Tuesday, July 14, 2009

Recycling Nuclear Waste


Robert Hargraves said...

I advocate nuclear power, and I advocate using the unused energy of the U-235, U-238, and Pu-239 in spent fuel. However, the pioneering French recycling leaves much to be desired. Although the waste vitrified radioactive fission products amount to only 3% of the spent fuel, another 76% of the uranium and plutonium of spent fuel is also stored indefinitely. And spent MOX fuel is not reprocessable by the existing French technology.

This is one reason I advocate the "deep burn" capabilities of the liquid fluoride thorium reactor, which retains these heavy metals in the liquid fuel until they eventually fission. Check IEEE for more information at http://spectrum.ieee.org/print/4891
and review the technology and benefits of the liquid fluoride thorium reactor at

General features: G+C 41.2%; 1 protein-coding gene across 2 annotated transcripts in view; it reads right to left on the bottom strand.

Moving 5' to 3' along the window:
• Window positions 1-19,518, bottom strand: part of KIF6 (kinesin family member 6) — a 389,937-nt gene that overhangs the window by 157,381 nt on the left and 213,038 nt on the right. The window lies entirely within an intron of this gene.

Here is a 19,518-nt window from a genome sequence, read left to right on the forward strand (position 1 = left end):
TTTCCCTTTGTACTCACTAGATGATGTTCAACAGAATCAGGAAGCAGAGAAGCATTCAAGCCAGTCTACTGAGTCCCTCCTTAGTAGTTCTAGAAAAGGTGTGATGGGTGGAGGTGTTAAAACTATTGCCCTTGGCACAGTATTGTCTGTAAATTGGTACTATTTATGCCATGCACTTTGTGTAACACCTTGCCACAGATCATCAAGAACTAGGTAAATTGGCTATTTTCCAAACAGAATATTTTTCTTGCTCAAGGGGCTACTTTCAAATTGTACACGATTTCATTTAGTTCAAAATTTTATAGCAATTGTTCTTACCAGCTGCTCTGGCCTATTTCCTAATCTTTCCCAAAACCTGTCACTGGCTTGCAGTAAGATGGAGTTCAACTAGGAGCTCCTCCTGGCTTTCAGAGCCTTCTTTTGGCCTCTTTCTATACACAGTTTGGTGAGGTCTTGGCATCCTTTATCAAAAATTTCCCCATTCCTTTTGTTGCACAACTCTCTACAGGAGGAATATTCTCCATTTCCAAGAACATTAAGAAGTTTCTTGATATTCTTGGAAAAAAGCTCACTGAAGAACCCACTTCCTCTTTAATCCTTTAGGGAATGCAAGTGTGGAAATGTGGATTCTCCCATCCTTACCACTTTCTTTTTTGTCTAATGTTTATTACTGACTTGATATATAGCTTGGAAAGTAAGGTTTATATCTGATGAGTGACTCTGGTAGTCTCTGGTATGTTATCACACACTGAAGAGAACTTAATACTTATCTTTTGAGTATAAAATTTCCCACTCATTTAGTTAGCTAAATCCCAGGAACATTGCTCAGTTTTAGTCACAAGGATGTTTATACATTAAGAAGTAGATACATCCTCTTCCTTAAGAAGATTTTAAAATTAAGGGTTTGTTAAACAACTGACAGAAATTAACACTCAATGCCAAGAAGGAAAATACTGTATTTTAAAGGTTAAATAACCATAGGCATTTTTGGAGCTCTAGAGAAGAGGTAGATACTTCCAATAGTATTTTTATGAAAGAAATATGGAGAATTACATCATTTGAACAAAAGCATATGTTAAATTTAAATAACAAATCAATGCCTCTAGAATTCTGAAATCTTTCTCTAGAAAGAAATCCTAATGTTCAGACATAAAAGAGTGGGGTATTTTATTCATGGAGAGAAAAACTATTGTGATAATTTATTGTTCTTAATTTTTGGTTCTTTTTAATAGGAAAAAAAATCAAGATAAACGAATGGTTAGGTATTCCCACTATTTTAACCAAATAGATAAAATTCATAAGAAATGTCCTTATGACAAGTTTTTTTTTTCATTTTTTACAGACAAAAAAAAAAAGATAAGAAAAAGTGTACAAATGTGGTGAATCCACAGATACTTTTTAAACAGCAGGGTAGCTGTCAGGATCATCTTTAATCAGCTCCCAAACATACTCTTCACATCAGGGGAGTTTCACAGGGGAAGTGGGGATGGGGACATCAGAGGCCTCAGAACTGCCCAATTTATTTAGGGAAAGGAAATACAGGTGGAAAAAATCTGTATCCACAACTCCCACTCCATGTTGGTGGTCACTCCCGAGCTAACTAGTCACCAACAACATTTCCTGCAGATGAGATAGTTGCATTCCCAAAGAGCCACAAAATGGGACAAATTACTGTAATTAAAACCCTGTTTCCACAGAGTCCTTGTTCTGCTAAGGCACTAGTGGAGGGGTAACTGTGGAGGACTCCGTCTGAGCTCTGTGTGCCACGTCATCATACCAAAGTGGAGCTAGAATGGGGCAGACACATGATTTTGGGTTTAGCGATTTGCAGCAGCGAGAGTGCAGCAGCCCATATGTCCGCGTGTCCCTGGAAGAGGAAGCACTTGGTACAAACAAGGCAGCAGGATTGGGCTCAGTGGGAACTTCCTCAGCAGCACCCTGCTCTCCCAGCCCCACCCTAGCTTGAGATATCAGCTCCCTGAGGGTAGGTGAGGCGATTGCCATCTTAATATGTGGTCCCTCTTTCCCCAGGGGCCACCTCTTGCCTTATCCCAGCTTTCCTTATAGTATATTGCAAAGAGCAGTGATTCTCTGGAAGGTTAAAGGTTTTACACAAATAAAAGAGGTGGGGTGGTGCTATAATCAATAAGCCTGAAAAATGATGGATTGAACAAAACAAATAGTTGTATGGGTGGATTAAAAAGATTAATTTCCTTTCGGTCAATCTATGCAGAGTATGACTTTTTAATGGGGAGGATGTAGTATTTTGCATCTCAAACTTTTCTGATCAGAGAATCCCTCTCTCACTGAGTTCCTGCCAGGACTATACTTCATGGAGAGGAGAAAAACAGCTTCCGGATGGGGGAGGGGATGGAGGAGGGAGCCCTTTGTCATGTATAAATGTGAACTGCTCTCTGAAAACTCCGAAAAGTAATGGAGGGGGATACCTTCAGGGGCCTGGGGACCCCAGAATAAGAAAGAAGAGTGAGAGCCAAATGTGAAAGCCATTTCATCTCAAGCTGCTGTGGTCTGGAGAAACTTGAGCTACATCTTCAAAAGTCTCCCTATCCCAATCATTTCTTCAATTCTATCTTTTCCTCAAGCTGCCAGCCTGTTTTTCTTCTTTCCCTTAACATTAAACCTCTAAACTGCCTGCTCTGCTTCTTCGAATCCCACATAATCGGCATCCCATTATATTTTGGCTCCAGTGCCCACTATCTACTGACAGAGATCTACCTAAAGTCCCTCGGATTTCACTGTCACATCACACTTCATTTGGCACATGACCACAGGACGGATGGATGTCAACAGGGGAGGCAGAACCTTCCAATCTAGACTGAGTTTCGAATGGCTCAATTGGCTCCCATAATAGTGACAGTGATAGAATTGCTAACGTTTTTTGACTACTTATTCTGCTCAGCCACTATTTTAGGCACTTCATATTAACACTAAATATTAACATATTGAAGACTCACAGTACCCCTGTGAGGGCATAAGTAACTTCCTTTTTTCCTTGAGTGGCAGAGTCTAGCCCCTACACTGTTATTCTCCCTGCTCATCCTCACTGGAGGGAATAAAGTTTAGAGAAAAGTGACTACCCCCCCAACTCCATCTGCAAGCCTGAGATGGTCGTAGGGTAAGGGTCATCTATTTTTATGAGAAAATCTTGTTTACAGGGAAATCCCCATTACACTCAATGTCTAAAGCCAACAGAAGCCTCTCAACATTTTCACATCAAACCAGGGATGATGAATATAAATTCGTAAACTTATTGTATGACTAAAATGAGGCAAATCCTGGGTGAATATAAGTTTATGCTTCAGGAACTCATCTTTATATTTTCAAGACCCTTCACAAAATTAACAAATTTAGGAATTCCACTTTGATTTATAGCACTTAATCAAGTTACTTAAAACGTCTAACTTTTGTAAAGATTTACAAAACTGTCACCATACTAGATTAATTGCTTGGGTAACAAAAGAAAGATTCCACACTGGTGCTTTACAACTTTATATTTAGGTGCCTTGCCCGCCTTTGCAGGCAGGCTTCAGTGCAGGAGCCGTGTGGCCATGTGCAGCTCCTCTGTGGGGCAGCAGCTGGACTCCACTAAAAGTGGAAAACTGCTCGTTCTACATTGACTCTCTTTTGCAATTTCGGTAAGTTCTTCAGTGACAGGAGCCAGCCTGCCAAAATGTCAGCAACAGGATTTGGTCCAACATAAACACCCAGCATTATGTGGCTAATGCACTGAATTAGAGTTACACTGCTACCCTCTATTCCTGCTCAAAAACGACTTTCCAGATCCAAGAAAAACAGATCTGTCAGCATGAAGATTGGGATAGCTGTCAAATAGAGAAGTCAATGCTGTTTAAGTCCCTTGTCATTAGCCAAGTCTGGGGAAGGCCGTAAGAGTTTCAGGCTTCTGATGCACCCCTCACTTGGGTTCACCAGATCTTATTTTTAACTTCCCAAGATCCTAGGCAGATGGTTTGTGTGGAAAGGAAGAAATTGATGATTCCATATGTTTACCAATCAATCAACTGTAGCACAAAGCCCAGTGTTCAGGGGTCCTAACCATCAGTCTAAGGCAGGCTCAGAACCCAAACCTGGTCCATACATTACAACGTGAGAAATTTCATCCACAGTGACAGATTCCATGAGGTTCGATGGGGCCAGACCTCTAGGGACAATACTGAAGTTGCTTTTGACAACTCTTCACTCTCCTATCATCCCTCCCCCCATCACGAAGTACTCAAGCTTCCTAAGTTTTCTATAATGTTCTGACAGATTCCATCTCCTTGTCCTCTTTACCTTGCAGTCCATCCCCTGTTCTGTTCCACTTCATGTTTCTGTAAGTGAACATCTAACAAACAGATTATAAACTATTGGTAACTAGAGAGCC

Marcel F. Williams said...

I prefer using the reprocessed plutonium in plutonium/thorium powered CANDU reactors. The uranium 233 from the spent fuel from the CANDU reactors could be mixed with the reprocessed uranium 235 from the Light Water Reactors and utilized in other commercial Light Water Reactors.

As far as future thorium burning reactors are concerned, I tend to be a ADS accelerator reactor fan which I will discuss in more detail in the future.

But none of these future fast or breeding technologies are likely to be in commercial operation within 20 years, IMO. It would probably take a decade for the LFTR demo reactor to be finally built and then another decade of testing before its finally approved for commercial use by the NRC and then another 5 to 10 years before the first commercial reactors to be built and actually go online producing power.

That of course doesn't mean that we shouldn't start the process of developing these future reactors right now!

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glennwsmith said... Very nice, Marcel. This is one of the most beautifully put together, forward-looking, and yet also understated videos which I've yet seen from a major space agency -- and it just goes to show that there's a lot of good material out there if you know where to find it.

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